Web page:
All About Elopement Permits

March 16, 2022

A common misconception that couples have about eloping is that you can do it anywhere – just walk into a park and say your vows wherever you please. In reality, that’s a great way to get a hefty fine, which is no fun on any day, but especially your elopement day! Even if you’re having a tiny ceremony with just the two of you, many locations will require a permit any time you’re wearing wedding attire and have a photographer along. So, let’s talk about permits! Keep reading to learn how to know if you need one, where to get it, and everything else you’ll need to know about elopement permits!

Do We Need a Permit?

The first question in the permit process is, of course, “do we need one?” 

Unfortunately, there’s no one size fits all answer – this is going to depend on where you’re eloping. So, after you have your elopement location picked out and you know where you’re going to have your ceremony, do some research to figure out if you need a permit. First, try just Googling it! Wedding permits fall under the category of “special use” permits, so if your search for wedding permits doesn’t lead anywhere, try looking up special use instead.

This will work for most national parks and some popular spots. NPS.gov lists permit information for each national park online, so the applications are easily accessible. For example, here is a page with wedding information for Zion National Park!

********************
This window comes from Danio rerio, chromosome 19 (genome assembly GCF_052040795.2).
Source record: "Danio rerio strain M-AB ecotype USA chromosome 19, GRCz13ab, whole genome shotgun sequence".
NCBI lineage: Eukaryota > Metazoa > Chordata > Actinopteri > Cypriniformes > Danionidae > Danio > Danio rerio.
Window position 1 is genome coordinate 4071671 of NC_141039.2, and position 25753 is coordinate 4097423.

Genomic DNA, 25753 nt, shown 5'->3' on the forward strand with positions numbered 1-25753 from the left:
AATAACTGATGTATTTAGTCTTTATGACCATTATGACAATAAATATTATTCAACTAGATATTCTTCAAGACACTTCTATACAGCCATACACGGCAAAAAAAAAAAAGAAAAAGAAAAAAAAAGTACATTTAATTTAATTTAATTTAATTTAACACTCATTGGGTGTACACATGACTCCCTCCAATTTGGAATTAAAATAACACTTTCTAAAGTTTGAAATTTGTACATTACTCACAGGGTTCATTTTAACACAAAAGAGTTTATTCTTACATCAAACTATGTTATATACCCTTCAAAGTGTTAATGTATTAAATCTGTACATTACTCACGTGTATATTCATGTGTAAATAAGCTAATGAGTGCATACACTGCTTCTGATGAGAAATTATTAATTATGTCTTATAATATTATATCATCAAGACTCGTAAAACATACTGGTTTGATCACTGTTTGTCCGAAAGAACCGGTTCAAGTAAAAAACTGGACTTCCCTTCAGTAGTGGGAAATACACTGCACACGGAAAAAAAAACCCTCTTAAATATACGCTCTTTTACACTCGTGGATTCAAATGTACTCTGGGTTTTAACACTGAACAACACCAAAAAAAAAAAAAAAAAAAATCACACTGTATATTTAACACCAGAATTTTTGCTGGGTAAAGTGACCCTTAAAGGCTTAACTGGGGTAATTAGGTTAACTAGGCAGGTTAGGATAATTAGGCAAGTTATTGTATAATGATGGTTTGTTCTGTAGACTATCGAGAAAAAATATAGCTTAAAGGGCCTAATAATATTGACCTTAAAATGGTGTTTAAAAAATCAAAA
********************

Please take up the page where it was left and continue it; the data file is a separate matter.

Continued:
For smaller parks or areas that aren’t as popular for elopement ceremonies, you may need to reach out to the ranger’s office for information. Look up the contact info for your location, and shoot them an email! You can also call, but if they tell you that no permit is required, I recommend getting that in writing if possible, just in case anyone questions you on your elopement day.

Applying for an Elopement Permit

To get an elopement permit, you will need a few things handy. Your application will ask you for the date of your ceremony, and the location. Make sure you’re ready with this information before you start the application, and that you know when and where you want to get married. You don’t need exact GPS coordinates for your ceremony spot – but if there’s a trail that you want to hike, or an overlook that you have your eye on, list that in your application! Most applications will also ask for backup dates and locations in case your first choice isn’t available. Definitely make sure to apply for your permit early to make sure you can get your first pick! I recommend applying for the permit as soon as you can, and most locations will accept applications up to a year in advance. 

Some parks have restrictions on where you can have your ceremony and how many guests you can have, so don’t be afraid to ask a park ranger for information on that before you apply for your permit.

Your application will also ask you for a ceremony time – it can be difficult to know so early on what time your elopement ceremony will actually take place, so I recommend putting down a wide time frame to ensure that you have plenty of time for your ceremony!